There has been a certain amount of fuss made over Rolling Stone’s new list of the Top 500 Albums. Well, I say, “new list”, but there’s where the fuss comes in: the first 21 positions on the list are, in fact, occupied by the same records as the previous Top 500 list, published several years ago. In a passionate Wall Street Journal article, Jim Fusilli accuses Rolling Stone of bias towards the 1960s and 1970s.
This is, of course, the era of the magazine’s founding and heyday. Is Rolling Stone – like, dare I say it, a few of its readers – getting on a bit and happiest remembering its youth?
As a researcher, I wasn’t reminded of a nostalgic former teen. Instead, the list made me think of tracking studies. So perhaps I might offer some tongue in cheek advice.
Tracking studies are built on benchmarks and are, in general, Goldilocks research. Like the bowl of porridge in the fairy tale, they should not be too hot or too cold, but “just right”. If nothing ever changes from wave to wave – if the porridge is too cold – you’re measuring the wrong things. If your indicators swing about wildly – too hot – you’re measuring in the wrong way. Or that’s the theory – of course both those outcomes can be real results, but the general way of the tracker is gradual change – not too hot, not too cold.
Blood on the Track(er)s
Considered as a market tracker – the market being “rock music” – you can understand why the Rolling Stone list is so slow to move. A dramatic shift in results between waves on a tracker leaves a researcher’s arse seriously uncovered: how on earth did this happen? Can it possibly be real? Doesn’t it mean that all your other results were wrong?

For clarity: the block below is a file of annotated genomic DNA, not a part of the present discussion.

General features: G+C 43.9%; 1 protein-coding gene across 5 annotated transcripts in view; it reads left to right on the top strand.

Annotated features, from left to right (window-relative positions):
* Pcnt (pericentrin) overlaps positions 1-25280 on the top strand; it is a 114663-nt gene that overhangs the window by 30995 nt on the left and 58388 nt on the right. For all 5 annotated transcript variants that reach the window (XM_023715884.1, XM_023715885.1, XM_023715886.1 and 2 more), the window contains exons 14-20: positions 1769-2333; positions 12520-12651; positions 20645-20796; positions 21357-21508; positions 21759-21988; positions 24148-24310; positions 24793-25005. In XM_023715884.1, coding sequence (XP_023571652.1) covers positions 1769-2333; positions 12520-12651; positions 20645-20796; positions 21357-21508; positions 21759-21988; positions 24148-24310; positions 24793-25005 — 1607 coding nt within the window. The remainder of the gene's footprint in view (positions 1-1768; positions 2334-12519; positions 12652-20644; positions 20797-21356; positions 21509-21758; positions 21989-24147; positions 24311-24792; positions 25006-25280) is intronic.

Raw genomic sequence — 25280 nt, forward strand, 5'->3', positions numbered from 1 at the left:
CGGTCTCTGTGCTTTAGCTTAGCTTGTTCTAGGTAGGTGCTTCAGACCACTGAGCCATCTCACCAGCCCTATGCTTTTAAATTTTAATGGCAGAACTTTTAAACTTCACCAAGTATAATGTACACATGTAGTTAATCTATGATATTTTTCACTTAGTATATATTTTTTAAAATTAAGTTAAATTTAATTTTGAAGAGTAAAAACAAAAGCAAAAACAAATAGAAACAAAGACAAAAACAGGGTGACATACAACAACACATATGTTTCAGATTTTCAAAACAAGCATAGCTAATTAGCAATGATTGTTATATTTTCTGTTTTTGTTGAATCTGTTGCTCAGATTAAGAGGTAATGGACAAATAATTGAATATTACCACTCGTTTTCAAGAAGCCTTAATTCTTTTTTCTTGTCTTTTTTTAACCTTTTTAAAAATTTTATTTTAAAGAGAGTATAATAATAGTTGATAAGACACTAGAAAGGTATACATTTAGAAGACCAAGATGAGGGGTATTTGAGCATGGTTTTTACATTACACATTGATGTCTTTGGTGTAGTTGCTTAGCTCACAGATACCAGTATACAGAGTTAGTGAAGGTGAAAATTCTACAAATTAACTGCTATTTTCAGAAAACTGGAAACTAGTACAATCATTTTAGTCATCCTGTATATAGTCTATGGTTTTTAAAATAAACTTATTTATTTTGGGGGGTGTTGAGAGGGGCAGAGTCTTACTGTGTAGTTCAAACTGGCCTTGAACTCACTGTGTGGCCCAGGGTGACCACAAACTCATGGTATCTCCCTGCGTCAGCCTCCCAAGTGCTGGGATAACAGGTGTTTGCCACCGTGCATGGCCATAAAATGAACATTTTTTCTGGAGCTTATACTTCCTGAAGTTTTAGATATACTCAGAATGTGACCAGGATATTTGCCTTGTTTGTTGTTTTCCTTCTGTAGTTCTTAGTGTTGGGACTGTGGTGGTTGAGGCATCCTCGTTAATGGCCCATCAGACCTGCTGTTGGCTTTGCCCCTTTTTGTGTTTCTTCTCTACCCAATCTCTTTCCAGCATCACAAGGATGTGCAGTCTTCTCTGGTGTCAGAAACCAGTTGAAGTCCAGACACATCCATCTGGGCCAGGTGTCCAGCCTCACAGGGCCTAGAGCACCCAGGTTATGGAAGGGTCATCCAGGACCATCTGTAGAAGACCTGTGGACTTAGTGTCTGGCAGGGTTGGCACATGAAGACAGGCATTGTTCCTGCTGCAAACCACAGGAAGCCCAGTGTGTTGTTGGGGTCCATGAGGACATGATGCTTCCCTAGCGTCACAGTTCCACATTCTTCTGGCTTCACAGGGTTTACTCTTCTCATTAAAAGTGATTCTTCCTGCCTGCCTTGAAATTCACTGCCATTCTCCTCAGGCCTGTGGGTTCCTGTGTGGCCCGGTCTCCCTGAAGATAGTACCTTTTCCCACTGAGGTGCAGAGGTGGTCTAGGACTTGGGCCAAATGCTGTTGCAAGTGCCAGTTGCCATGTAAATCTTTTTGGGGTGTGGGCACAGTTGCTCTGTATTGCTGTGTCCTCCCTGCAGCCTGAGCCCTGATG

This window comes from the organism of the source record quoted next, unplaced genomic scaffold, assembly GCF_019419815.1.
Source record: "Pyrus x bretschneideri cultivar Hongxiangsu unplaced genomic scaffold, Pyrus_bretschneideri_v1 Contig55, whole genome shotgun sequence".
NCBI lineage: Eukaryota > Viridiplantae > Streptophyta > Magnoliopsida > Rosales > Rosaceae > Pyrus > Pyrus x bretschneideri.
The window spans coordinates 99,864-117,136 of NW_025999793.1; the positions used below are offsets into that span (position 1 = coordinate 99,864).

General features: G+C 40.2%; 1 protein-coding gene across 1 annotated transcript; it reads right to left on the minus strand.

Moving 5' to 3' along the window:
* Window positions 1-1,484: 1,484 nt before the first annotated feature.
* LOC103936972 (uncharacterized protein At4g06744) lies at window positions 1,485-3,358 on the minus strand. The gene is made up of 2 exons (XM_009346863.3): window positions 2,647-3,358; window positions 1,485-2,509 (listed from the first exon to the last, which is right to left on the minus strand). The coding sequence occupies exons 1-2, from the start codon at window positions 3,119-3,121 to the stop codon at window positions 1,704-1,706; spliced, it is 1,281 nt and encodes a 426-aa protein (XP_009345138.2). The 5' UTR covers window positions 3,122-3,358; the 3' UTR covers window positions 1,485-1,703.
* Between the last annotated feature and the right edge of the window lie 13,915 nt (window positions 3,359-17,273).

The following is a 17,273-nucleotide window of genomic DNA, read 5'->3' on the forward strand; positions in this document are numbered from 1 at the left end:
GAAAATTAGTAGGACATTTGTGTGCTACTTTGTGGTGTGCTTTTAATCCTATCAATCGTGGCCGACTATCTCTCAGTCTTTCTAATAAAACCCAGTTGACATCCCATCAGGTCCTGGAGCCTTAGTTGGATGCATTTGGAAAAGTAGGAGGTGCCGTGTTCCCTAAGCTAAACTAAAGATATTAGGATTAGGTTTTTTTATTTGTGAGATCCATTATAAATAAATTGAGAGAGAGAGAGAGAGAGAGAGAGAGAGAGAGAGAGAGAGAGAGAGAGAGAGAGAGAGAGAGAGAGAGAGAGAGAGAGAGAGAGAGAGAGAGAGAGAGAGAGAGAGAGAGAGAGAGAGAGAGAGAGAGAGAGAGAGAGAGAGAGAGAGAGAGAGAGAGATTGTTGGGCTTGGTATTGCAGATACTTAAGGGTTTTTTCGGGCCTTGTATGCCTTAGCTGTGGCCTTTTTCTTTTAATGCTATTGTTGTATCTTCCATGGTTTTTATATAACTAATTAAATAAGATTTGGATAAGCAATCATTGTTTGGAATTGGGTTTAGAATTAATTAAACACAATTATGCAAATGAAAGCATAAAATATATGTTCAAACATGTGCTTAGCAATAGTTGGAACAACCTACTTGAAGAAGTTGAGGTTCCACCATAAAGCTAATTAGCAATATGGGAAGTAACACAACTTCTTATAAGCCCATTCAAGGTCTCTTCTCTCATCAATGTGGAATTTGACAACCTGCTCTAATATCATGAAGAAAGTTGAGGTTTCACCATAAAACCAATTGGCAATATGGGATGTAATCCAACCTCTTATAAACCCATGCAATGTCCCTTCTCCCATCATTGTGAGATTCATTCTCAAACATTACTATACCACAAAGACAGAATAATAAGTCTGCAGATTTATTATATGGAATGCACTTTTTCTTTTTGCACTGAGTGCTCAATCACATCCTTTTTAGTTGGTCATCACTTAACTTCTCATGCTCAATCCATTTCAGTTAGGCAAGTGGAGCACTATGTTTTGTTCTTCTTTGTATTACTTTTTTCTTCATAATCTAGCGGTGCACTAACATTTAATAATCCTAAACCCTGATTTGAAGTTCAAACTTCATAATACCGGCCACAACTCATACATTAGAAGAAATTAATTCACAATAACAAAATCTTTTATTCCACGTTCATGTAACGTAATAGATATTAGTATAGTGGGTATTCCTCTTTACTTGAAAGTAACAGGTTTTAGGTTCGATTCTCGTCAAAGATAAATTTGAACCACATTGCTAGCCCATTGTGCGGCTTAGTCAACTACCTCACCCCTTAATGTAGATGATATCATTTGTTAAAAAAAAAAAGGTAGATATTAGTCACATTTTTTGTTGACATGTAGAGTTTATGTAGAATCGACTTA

And the same goes for Rolling Stone. If The Beatles, Stones, Dylan et al. fall sharply from grace, what does that say about all the previous lists on which they performed to marvellously? So instead Rolling Stone have ended up going in the other direction and have ended up with an album list that has all the appeal of, well, cold porridge.
What could they have done? To some extent the problem is a function of age. Every tracker needs refreshing occasionally to reflect underlying changes in the market, culture, or audience. But there’s also the question of how frequently the tracker waves are commissioned.
If Rolling Stone produced a list in 2002 and a list in 2012 with vast differences, they might make their readers (the customers of the brand tracker!) angry. But if they had produced 30 other quarterly lists in between, with the changes happening gradually over time, the customers would be far less upset. As Facebook, Twitter, and other web brands have proved, constant minor changes are less jarring than single large ones.
So my advice to Rolling Stone is – more lists! More waves of the tracker! That way the long-term shifts won’t look so radical, and you might eventually get to a list that doesn’t look like a museum piece. Everyone on the Internet might end up hating you but at least you’d have accurate data.